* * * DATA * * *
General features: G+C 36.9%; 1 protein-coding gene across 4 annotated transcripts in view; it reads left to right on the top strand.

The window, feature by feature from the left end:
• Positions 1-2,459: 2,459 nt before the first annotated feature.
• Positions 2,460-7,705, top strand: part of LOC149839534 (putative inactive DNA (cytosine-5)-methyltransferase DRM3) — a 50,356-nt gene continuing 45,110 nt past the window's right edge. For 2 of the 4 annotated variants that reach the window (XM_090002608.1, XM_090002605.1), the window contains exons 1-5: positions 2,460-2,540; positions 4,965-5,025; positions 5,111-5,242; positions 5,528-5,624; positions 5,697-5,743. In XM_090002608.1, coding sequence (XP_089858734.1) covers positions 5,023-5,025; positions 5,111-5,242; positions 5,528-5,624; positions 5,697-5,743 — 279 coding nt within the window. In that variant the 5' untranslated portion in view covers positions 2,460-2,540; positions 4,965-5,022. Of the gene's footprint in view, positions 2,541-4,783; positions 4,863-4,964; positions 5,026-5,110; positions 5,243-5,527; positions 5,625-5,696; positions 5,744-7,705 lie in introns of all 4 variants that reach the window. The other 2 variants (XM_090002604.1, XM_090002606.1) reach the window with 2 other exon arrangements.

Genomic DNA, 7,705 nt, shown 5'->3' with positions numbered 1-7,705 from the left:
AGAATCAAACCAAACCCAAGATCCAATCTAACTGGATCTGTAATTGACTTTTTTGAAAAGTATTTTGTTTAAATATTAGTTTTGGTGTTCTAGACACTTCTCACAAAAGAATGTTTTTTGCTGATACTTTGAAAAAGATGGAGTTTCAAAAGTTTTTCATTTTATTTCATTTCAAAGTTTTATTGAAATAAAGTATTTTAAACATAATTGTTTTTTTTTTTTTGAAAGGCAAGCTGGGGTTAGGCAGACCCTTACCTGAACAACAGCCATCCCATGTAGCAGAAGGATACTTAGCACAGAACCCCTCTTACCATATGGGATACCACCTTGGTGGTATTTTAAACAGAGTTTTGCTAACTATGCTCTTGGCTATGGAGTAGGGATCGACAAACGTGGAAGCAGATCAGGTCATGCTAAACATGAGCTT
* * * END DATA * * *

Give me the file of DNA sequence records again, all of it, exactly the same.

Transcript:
General features: G+C 36.9%; 1 protein-coding gene across 4 annotated transcripts in view; it reads left to right on the top strand.

The window, feature by feature from the left end:
• Positions 1-2,459: 2,459 nt before the first annotated feature.
• Positions 2,460-7,705, top strand: part of LOC149839534 (putative inactive DNA (cytosine-5)-methyltransferase DRM3) — a 50,356-nt gene continuing 45,110 nt past the window's right edge. For 2 of the 4 annotated variants that reach the window (XM_090002608.1, XM_090002605.1), the window contains exons 1-5: positions 2,460-2,540; positions 4,965-5,025; positions 5,111-5,242; positions 5,528-5,624; positions 5,697-5,743. In XM_090002608.1, coding sequence (XP_089858734.1) covers positions 5,023-5,025; positions 5,111-5,242; positions 5,528-5,624; positions 5,697-5,743 — 279 coding nt within the window. In that variant the 5' untranslated portion in view covers positions 2,460-2,540; positions 4,965-5,022. Of the gene's footprint in view, positions 2,541-4,783; positions 4,863-4,964; positions 5,026-5,110; positions 5,243-5,527; positions 5,625-5,696; positions 5,744-7,705 lie in introns of all 4 variants that reach the window. The other 2 variants (XM_090002604.1, XM_090002606.1) reach the window with 2 other exon arrangements.

Genomic DNA, 7,705 nt, shown 5'->3' with positions numbered 1-7,705 from the left:
AGAATCAAACCAAACCCAAGATCCAATCTAACTGGATCTGTAATTGACTTTTTTGAAAAGTATTTTGTTTAAATATTAGTTTTGGTGTTCTAGACACTTCTCACAAAAGAATGTTTTTTGCTGATACTTTGAAAAAGATGGAGTTTCAAAAGTTTTTCATTTTATTTCATTTCAAAGTTTTATTGAAATAAAGTATTTTAAACATAATTGTTTTTTTTTTTTTGAAAGGCAAGCTGGGGTTAGGCAGACCCTTACCTGAACAACAGCCATCCCATGTAGCAGAAGGATACTTAGCACAGAACCCCTCTTACCATATGGGATACCACCTTGGTGGTATTTTAAACAGAGTTTTGCTAACTATGCTCTTGGCTATGGAGTAGGGATCGACAAACGTGGAAGCAGATCAGGTCATGCTAAACATGAGCTT